Somehow Extraordinary X-Men #13 has transformed the story of a superpowered, adoptive family hopping across dimensions and fighting apocalyptic futures into something entirely stale. There’s not a new idea or fresh visual to be found in these pages. While some moments are well-rendered, it’s a lacquer that cannot cover the rotted interior for more than a moment. While this issue may be technically well assembled, it is a hollow rendering of something comics readers enjoyed decades ago.
— Chase Magnett
Kingsway West #1 (Dark Horse Comics)
(W) Greg Pak (A) Mirko Colak (C) Wil Quintana (L) Simon Bowland
Fighting for dominance and resources in the Old West sounds generic until you add some new species, non-European factions, and a bit of magic. The magic of red gold supplies the user with superhuman abilities, and has been fought over for 13 years between The Chinese and the Mexicans. The war turned men into monsters, and Kingsway Law deserted his people to find peace after the war. Because of his past and major combat skills, he continues to be hunted down. Along with his new companion, must find his wife after the Chinese destroy his home.
Greg Pak finds new ways to keep readers’ attention through storytelling and creativity. I sped through the comic, not because I was rushing to get it done, but because the story had a wonderful pace and fluidity that kept me focused without too many gaps. The art brings the script to life in a way that one complements the other, and vice versa. It’s the Old West, so of course there were diverse shades of brown, dark reds, and grays. Mirko Colak’s inking illustrates the setting adequately with realistic and detailed faces and landscapes. Wil Quintana gives color to the desert in multiple seasons, but he also provides a little extra when the book introduces the elements of magic. There are have panels with green dragons flying in a light blue sky, and bright, sparkly red gold that shines in front of a yellow background.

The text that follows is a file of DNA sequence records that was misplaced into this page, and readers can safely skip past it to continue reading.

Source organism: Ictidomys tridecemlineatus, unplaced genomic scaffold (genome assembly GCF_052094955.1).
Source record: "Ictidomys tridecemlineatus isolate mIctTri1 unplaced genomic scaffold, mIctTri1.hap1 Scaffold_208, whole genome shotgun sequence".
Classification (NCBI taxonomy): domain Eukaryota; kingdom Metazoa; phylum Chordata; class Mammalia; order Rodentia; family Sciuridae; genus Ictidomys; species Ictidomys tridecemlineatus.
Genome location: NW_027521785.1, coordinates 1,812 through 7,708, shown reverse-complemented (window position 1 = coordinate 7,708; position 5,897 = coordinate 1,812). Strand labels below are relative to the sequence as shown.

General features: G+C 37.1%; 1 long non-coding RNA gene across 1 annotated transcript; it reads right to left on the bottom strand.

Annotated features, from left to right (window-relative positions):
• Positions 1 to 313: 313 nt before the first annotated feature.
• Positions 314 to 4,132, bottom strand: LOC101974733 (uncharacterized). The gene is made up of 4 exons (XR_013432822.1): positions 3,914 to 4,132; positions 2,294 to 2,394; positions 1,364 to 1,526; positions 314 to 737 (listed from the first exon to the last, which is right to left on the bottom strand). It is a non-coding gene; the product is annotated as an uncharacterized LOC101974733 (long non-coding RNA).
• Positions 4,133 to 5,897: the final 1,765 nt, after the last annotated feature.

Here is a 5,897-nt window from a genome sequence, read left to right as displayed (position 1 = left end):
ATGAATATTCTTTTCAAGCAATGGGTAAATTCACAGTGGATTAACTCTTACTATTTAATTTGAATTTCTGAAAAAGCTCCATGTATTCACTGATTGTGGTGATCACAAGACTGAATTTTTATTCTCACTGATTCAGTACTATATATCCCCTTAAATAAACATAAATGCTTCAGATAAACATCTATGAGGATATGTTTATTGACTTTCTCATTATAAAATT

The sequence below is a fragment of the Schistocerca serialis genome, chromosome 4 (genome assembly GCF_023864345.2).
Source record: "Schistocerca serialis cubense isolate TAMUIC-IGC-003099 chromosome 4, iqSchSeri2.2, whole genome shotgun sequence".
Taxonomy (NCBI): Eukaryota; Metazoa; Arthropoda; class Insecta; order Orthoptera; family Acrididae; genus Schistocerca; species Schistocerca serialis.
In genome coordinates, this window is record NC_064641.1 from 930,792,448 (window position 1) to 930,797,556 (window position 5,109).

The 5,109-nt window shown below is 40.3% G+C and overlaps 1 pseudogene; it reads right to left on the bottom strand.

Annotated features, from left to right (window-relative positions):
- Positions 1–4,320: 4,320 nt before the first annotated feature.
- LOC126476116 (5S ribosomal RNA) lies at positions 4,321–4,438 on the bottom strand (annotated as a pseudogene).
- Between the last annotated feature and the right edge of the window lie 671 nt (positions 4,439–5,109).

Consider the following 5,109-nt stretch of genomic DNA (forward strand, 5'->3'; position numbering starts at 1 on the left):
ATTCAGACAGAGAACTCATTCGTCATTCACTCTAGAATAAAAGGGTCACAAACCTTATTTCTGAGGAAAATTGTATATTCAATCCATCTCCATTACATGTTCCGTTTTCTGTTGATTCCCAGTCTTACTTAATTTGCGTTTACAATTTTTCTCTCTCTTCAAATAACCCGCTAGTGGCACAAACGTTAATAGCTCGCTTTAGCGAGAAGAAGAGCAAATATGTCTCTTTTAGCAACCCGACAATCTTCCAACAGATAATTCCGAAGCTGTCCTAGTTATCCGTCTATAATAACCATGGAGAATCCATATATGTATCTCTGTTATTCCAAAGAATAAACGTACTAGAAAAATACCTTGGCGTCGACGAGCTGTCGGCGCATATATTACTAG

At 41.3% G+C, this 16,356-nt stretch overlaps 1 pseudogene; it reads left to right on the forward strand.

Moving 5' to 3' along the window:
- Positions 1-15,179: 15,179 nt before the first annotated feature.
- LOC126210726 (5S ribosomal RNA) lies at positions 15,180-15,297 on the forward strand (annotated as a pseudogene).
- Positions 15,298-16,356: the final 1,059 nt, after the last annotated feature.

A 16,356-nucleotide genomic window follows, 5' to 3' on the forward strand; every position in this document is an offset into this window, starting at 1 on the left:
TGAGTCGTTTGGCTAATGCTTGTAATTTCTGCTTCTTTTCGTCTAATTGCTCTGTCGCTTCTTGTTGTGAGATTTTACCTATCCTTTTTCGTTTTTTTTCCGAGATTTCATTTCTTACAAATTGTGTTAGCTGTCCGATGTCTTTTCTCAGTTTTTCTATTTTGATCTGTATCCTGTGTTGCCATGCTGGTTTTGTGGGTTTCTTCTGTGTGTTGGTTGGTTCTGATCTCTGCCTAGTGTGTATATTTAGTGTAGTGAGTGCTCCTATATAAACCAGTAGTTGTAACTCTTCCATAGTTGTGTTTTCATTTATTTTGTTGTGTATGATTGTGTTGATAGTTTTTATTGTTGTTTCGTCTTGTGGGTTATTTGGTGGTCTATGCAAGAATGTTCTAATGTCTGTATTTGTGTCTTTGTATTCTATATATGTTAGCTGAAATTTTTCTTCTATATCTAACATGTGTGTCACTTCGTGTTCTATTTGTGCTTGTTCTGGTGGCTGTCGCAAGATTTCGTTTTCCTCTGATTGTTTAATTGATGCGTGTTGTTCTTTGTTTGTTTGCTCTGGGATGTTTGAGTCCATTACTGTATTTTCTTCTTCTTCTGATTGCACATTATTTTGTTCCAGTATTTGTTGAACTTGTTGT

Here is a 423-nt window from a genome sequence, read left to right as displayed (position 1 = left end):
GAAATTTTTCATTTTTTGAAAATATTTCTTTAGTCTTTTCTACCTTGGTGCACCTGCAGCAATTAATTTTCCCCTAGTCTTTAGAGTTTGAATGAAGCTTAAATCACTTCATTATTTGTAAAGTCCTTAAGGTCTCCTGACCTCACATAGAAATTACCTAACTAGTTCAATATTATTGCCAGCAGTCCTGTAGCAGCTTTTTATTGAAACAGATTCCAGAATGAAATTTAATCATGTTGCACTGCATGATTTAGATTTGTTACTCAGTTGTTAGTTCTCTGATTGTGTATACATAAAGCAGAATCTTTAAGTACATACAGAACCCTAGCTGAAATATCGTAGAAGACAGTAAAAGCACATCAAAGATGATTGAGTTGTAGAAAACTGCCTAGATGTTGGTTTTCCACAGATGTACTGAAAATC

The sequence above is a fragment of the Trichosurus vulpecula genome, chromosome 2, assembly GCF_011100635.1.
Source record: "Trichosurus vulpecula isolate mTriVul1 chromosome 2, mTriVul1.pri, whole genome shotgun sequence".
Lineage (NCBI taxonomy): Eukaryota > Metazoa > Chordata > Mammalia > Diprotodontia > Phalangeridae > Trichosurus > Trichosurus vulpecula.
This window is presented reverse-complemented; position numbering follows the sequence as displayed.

This comic was full of quality writing. The ending both tied back to the beginning, and introduced something new that will impact the issues to come. This series is worth the reader’s money and time to gawk over the combination of top-notch narration and marvelous artwork. With this issue as an opening, this series has potential to be phenomenal.
— Kristopher Grey
Captain Marvel #8 (Marvel Comics)
(W) Ruth Fletcher Gage and Christos Gage (P) Kris Anka, (I) Kris Anka with Andy Owens (C) Matt Wilson (L) VC’s Joe Caramagna
Many have argued that Civil War II is turning Carol Danvers into a fascist, and though I still believe she should fight for what she thinks is right, Carol’s many appearances in tie-in issues across the Marvel universe have simplified her stance on precognitive crime prevention down to profiling, which is an apt comparison, but not an exact connection. Throughout Captain Marvel #8, Carol tries to convince Black Panther of the benevolence in her mission to the point where even T’Challa questions if Carol is trying to convince herself that she’s in the right.
Nearly any Marvel crossover event includes a handful or two of tie-ins that are essential to fleshing out the main narrative, and Civil War II is no different – issues of Captain Marvel are necessary reading for understanding how Carol is caught between a rock and a hard place, pressured by political influences to use any and all possible tools to prevent catastrophe and protect innocent civilians while simultaneously facing criticism from the superhero community that threatens to destabilize the leadership roles she’s taken on in recent years.
More than nearly any other moment in Civil War II, Carol feels like a real persona again in Captain Marvel #8 instead of just the figurehead for the “Ulysses Initiative”. She has real fears and real insecurities about what she’s doing, and there’s no one with whom she can vent without causing emotional distraction. That said, does Carol’s slip of faith in her own actions make her stance weaker? Tony is absolutely sure of where he stands, so what does an indecisive Captain Marvel mean for the end of Civil War II? For better or worse, we’ll find out soon.
— Jay Mattson
Bookstore Pickup: Death Follows TPB (Dark Horse Comics)
(W) Cullen Bunn (A) A.C. Zamudio and Carlos Nicolas Zamudio